It’s getting late in the year and I haven’t exactly known the FireDog yet. But I can smell hunger stalking in the halls as I sit lusting in the corner after the things that the FireDog can bring, if I manage to strike a successful bargain.
I promise the firedog the most memorable year in terms of pictures if he brings in one of those four to eight megapixel Canon Powershot digital cameras, with 7x optical zoom Canon was selling with a free powershot radio and USB card reader last Christmas season as a holiday treat to unsuspecting customers. Or, I can settle with any of Sony’s Cybershot line with 32 MB internal memory and the Carl Zeiss Vario Tessar lens, as long as these are brought to my doorstep for free before the end of the month.
Or, even that V530 Kodak Easy Share digital camera, now advertised as an amazingly stylish camera, in a very hot deal ad on the Philippine Daily Inquirer, will do for a moment. That V530 is now selling at P20,995; free with 128 MB Kodak SD card and a camera case. It’s a five megapixel digital camera, sleek and stunning in red, grey and black colors, powered by the exclusive Kodak color Science chip. I wonder if this camera is really as good as it looks but it is equipped with Schneider-Krueznach V-Variogin lens, with 3x optical and 4 x digital zoom and an MPEG 4 video that capture high quality, true-to-life colors, so that ad says!
Now that the reign of the firedog begins, I promise to deliver my part if the firedog fulfills his part of the bargain. I’d take pictures of Davao at six o’clock in the morning, standing at that portion of Magallanes street, just a little behind the SP building where the gables of the Royal Mandaya hotel jut out of the old shabby rows of buildings along Bolton street.
I’ll disembark from a jeepney passing by the Bankerohan bridge and take a shot of Davao river, framed by shanties that populate the riverbanks. Or, hang around Bankerohan public market shortly before dusk to take pictures of crowds crawling over the open ukay ukay stalls like ants, under the backdrop of the setting sun.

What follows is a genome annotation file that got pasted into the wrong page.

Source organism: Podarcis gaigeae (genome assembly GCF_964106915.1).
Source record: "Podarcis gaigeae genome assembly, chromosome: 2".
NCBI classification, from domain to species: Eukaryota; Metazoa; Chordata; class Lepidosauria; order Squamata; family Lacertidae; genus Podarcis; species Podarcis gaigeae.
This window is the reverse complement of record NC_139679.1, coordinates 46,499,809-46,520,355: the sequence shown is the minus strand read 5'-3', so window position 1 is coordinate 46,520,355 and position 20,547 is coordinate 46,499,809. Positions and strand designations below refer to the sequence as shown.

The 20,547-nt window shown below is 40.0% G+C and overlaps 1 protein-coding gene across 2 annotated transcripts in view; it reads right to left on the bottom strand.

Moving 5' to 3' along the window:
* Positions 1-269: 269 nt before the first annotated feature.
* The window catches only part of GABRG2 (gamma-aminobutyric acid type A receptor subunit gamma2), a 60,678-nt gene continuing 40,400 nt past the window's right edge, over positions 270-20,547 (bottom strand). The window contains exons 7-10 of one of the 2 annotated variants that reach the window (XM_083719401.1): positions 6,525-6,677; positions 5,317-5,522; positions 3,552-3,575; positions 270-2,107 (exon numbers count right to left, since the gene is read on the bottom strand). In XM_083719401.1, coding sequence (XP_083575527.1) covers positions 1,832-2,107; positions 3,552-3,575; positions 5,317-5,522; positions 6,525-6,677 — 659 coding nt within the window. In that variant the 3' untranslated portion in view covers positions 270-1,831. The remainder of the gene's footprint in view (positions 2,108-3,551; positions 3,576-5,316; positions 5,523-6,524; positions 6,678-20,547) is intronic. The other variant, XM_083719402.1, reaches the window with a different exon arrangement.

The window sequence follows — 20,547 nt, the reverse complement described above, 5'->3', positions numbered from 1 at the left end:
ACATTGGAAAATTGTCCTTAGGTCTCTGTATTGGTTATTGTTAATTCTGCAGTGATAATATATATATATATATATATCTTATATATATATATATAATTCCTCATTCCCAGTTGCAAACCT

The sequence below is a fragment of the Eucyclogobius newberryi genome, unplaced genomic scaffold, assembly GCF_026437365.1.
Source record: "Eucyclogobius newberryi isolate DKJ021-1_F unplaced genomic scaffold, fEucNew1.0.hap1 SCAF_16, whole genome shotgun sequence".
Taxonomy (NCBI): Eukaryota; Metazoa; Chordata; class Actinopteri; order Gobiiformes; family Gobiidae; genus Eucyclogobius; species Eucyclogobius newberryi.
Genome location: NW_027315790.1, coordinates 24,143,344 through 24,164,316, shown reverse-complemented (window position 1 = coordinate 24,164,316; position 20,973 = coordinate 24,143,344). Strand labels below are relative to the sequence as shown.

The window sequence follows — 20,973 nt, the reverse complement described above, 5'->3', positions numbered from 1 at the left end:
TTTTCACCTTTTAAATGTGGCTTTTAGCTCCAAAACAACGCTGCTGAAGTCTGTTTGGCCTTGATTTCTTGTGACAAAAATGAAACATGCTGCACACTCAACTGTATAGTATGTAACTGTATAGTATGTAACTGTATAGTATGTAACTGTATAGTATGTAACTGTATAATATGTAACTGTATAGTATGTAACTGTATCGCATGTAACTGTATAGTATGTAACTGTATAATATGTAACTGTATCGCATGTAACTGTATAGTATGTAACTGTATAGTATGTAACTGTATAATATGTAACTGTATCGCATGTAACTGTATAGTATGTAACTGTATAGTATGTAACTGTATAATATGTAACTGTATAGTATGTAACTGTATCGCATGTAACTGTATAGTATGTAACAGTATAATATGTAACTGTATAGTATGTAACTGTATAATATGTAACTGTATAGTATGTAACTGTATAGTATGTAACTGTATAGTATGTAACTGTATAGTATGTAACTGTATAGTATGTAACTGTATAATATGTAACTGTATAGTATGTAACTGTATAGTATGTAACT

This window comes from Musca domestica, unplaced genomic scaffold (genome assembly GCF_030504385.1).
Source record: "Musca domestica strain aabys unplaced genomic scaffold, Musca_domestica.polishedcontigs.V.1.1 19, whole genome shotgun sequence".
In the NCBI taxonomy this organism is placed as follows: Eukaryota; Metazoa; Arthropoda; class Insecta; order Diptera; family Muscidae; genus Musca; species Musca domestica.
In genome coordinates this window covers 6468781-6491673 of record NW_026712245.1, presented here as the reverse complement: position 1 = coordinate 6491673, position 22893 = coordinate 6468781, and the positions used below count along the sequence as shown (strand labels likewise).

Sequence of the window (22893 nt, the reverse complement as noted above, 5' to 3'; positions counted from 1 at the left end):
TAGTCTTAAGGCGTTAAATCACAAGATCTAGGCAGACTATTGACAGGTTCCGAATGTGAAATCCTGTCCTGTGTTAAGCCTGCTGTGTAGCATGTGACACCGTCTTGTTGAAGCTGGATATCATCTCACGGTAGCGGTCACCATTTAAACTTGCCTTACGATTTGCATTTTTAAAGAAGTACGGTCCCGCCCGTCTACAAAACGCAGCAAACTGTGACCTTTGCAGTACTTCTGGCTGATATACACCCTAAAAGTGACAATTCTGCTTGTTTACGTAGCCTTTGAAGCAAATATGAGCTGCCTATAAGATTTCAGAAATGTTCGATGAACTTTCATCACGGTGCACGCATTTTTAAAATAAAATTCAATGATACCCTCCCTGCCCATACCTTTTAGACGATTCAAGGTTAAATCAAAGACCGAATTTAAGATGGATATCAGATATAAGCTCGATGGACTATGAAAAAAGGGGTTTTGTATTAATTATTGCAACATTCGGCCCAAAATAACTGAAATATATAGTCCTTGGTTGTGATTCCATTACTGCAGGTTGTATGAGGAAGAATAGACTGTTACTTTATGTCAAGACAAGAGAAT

Walk along Matina’s McArthur highway to buy pan de sal early in the morning, to frame the peak of Mt. Apo blanketed by clouds, with the concrete overpass hanging over the road by the Matina public market.
I promise to be as truthful as I could get, whatever truthfulness means. I’ll take a walk along the seedy aisles and alleys in the city to capture a glimpse of life that other people deem ugly. I’d choose the often forgotten and taken for granted street alleys as mementos to the future. I’ll start with that alley in between the Grand Menseng Hotel and the carinderias lining down Magallanes street that hide the Community Hospital at the back. This alley leads to the bank of the Davao River where people take the boat ride across to the SIR village of Matina. Another small pathway running parallel to the river, branch from this alley going to the emergency room of the Community Hospital, where patients’ relatives keep vigil late at night. This alley stinks of dried urine, where foul-mouthed teenagers ply at night, something that could not be captured by camera. But the sights of barbecue stalls and street food and the transaction going on near the riverbank surely will give future anthropologists something to think about.
I promise to take them all to treasure--but only if the firedog gives me one hell of a chance of owning one of those cameras, instead of just leaving me here drooling over the pages.